Bottle rockets are a lot of fun. You set them up on the ground, propped inside of a bottle, light the fuse and run. The firework takes off, curving and spinning through the air, whistling until... POP! Repeat for the rest of the pack of 50 they came in and a good time is had by all, except maybe the neighbors (infographic on the most dangerous fireworks).
While watching fireworks over the 4th of July weekend, it got me thinking about web content. Creating content for a new website is exciting -- tons of ideas and nothing but potential. Once a content plan is created, the content writers are set off to task. What happens next depends on the web style guide.
Without a web style guide, content writers will act like bottle rockets and spin in their own directions, creating different standards for spacing, font weight, color, embedded media, pictures and linking (hopefully not ). After each content writer, volunteer or intern has done this about 50 times on the site -- you have a fireworks show! Suddenly there are hundreds of web pages on the site giving users an inconsistent brand experience. This problem is especially difficult for not-for-profits, since they usually manage multiple volunteers and interns that contribute site content.
Do not do this at home, or on your site.
Some webmasters think a web editor tool or WYSIWYG (what you see is what you get) is enough to guard against the 'Bottle Rocket Problem.' These tools give content writers an interface that looks and behaves like Microsoft Word, but to carry this metaphor even farther -- these tools only serve as the bottle holding the rocket.
Three ways to stop the 'bottle rocket problem'
1. Have a style guide! Start the site with a basic web style guide including, but not limited to:
- Brand tone (i.e. fun, encouraging, informative, helpful)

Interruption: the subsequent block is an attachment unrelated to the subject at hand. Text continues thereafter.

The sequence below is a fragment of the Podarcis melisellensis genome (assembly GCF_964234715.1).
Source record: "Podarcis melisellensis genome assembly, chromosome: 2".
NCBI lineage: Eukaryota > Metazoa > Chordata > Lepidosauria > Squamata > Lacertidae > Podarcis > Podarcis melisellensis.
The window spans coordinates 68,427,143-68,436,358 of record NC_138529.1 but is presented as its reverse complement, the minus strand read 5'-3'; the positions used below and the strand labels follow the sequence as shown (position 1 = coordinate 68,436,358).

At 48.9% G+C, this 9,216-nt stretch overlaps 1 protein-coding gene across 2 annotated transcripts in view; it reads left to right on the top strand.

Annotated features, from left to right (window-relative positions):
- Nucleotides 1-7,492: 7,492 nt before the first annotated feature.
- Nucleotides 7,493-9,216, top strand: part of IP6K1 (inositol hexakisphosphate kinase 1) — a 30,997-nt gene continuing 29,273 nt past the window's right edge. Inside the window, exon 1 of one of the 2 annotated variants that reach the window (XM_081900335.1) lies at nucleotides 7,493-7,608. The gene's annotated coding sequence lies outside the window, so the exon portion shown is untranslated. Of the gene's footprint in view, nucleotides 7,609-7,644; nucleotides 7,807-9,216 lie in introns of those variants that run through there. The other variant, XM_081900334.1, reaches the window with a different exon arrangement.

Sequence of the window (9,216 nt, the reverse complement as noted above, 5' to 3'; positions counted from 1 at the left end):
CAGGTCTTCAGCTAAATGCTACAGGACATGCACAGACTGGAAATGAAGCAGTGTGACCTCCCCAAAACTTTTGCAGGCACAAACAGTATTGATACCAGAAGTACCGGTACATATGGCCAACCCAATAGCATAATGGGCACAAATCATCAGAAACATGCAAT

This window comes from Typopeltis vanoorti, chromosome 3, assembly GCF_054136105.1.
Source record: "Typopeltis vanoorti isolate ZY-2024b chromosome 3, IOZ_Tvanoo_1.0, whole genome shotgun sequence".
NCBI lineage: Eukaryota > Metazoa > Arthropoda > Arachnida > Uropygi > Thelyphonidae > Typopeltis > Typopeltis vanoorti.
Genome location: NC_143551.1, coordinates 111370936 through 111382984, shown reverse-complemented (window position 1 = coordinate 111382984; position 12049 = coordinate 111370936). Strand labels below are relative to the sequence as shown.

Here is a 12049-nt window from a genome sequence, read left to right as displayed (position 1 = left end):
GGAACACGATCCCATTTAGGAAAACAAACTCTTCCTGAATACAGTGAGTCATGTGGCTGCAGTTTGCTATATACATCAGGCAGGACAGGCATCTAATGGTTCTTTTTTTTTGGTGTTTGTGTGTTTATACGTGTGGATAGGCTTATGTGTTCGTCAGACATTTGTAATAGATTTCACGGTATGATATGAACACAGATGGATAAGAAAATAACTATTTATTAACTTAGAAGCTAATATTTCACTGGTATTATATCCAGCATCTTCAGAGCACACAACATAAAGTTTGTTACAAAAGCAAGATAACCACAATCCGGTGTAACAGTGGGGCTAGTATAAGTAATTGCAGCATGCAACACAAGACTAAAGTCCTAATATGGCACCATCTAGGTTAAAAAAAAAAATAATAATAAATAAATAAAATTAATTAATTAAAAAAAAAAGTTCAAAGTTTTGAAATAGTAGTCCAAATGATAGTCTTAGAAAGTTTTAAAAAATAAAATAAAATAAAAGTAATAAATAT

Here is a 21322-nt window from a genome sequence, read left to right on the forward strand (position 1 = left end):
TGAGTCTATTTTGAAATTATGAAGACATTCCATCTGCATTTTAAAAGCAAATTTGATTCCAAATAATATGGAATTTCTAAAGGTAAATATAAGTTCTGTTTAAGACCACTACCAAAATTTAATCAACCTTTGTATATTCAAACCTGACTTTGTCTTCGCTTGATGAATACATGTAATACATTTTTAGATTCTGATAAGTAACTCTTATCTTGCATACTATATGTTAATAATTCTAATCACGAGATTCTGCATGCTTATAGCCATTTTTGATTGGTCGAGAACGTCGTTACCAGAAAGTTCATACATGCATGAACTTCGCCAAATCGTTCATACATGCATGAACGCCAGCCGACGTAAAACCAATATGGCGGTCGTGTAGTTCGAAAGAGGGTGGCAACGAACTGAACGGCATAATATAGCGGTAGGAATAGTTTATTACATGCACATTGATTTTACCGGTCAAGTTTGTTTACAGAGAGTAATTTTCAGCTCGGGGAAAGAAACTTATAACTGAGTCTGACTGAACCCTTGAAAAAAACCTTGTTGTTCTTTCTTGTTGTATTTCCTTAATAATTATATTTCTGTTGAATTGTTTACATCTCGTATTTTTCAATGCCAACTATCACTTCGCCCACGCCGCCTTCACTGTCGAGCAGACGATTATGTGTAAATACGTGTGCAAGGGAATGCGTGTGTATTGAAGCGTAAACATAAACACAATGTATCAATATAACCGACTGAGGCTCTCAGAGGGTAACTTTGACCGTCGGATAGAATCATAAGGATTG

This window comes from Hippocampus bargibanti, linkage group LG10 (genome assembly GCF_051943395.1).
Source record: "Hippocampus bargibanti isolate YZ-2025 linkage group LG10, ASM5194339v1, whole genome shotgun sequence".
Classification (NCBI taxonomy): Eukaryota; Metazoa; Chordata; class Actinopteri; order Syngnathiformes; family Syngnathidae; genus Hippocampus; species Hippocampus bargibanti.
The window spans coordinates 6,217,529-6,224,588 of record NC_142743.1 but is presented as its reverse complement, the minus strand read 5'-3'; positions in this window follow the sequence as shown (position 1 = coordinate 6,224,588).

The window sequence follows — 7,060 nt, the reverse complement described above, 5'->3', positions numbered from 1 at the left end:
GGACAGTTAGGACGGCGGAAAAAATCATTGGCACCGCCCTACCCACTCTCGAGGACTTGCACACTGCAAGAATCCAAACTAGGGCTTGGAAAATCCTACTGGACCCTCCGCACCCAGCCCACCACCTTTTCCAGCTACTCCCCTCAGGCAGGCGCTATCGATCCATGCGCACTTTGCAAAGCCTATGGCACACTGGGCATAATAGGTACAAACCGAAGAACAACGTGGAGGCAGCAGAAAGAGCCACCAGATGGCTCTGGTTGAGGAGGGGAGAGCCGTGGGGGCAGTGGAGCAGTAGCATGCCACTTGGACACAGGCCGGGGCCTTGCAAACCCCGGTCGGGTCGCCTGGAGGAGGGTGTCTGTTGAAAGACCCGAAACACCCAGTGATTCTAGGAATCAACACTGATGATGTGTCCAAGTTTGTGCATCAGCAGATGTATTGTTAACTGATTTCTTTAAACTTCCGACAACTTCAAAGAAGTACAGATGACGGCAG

- Writing style (voice, MLA standards for structure, Inverted pyramid)
- Linking guidelines
- Guidelines for different types of content (blog, facts, background, etc.)
- HTML and CSS classes and examples (Go to W3Schools.com)
- Standard web colors/fonts
2. Allow for input
A web style guide is not static. It evolves with the needs of the staff, users and changing tech standards. This is owned by the content writers, and if the writers are handed this document, they are less likely to adopt it and .... POP! Consider using a Google doc that acts as a wiki if your org is brave enough to open up parts of the guide.
All content writers should spend time on W3Schools.com and do reading on web writing and the inverted pyramid. People browse the web, the important info needs to lead and the points need to be highlighted and bulleted in a consistent on-brand way.
It is likely that over 50 percent of your site's visitors are coming to a sub page of content on your site (only 40 percent of DoSomething.org's traffic comes to the home page). This means a user's first brand impression is not the carefully crafted homepage, but a sub page of relevant content they searched for. So, help your content writers own their web style guides and save the fireworks for the 4th of July.